• Your primary duty must be the performance of work requiring advanced knowledge, defined as work which is predominately intellectual in character and which includes work requiring the consistent exercise of discretion and judgment.
  • The advanced knowledge must be in a field of science or learning.
  • The advanced knowledge must be customarily acquired by a prolonged course of specialized intellectual instruction.
  • If your employer has classified you as exempt from the FLSA’s overtime requirement under the learned professional exemption, but you do not meet all four requirements above, you may be misclassified and could be entitled to up to three years of unpaid overtime, plus additional compensation.

To qualify for the FLSA’s creative professional exemption, you must meet both parts of the following test:

  • You must be compensated on a salary basis at a rate not less than $455 per week.
  • Your primary duty must be the performance of work requiring invention, imagination, originality or talent in a recognized field of artistic or creative endeavor.
  • If your employer has classified you as exempt from the FLSA’s overtime requirement under the creative professional exemption, but you do not meet both requirements above, you may be misclassified and could be entitled to up to three years of unpaid overtime, plus additional compensation.

D. Highly Compensated Employees

If you perform office or non-manual work and you are paid a total annual compensation of $100,000 or more, which must include at least $455 per week, you may be exempt from the FLSA’s overtime requirements if you customarily and regularly perform at least one of the duties of an exempt executive, administrative or professional employee, discussed above.

E. Computer Related Exemption

To qualify for the FLSA’s computer related exemption, you must meet all three parts of the following test:

  • You must be compensated on a salary basis at a rate not less than $455 per week or be compensated on an hourly basis at a rate not less than $27.63 an hour.
  • You must be employed as a computer systems analyst, computer programmer, software engineer, or other similarly skilled worker in the computer field.
  • Your primary duty must consist of at least one of the following: (1) the application of systems analysis techniques and procedures, including consulting with users, to determine hardware, software or system functional specifications; (2) the design, development, documentation, analysis, creation, testing or modification of computer systems or programs, including prototypes, based on and related to user or system design specifications; (3) the design, documentation, testing, creation or modification of computer programs related to machine operating systems; or (4) a combination of the aforementioned duties.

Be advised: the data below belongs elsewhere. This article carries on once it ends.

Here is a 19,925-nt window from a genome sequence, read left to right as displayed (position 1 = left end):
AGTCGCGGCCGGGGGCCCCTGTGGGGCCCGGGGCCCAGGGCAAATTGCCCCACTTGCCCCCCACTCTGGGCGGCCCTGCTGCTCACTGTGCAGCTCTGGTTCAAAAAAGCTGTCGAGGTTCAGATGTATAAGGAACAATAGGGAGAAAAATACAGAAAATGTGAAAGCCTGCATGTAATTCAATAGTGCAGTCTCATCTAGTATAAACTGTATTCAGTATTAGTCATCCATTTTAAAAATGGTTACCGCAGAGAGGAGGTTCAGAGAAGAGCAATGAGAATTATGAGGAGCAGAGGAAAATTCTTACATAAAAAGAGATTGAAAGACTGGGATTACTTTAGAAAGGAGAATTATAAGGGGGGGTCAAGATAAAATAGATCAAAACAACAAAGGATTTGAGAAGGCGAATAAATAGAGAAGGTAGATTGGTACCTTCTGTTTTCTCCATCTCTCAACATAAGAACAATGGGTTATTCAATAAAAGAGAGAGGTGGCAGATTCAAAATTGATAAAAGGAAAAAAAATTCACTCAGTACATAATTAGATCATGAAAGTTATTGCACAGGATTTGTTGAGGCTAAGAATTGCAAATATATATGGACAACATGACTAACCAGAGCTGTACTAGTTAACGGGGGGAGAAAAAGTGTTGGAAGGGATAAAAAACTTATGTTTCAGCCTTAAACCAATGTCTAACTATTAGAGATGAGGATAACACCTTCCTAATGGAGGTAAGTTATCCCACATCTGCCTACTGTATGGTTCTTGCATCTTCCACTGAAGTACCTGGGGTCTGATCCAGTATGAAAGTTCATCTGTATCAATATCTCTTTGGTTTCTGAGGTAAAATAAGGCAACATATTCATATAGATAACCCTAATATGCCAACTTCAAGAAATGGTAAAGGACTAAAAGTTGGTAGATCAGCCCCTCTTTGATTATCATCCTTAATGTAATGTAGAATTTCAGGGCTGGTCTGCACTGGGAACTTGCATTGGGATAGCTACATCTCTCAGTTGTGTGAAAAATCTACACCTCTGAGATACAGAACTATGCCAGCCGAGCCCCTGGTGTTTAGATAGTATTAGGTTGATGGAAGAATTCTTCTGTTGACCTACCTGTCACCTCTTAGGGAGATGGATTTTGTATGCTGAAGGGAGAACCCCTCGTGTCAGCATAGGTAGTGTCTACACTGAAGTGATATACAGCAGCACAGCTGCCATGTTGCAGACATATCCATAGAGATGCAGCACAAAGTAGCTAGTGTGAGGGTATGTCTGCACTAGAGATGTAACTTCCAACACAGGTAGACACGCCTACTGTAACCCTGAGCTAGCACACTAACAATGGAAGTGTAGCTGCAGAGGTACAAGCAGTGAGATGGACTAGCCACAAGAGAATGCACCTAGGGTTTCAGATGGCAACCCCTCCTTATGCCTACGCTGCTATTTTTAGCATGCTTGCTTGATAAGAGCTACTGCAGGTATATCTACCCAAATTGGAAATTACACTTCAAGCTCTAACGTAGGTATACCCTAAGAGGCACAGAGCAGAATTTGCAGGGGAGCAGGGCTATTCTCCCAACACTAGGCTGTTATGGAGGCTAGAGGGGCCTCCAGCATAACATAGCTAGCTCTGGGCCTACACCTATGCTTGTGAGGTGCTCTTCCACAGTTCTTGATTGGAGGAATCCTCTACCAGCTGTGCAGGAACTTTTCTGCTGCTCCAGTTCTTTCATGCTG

• Employers often misclassify employees engaged in the manufacture or repair of computer hardware and related equipment, or in help desk positions, as exempt. If you are engaged in these activities, and you do not otherwise qualify for a different FLSA exemption, you may be eligible for overtime pay.

If your employer has classified you as exempt from the FLSA’s overtime requirement under a computer related exemption, but you do not meet all three requirements above, you may be misclassified and could be entitled to up to three years of unpaid overtime, plus additional compensation.

F. Outside Sales Exemption

In order to qualify for the FLSA’s outside sales exemption, you must meet both parts of the following test:

  • Your primary duty must be making sales or obtaining orders or contracts for services.
  • You must be customarily and regularly engaged away from your employer’s place of business.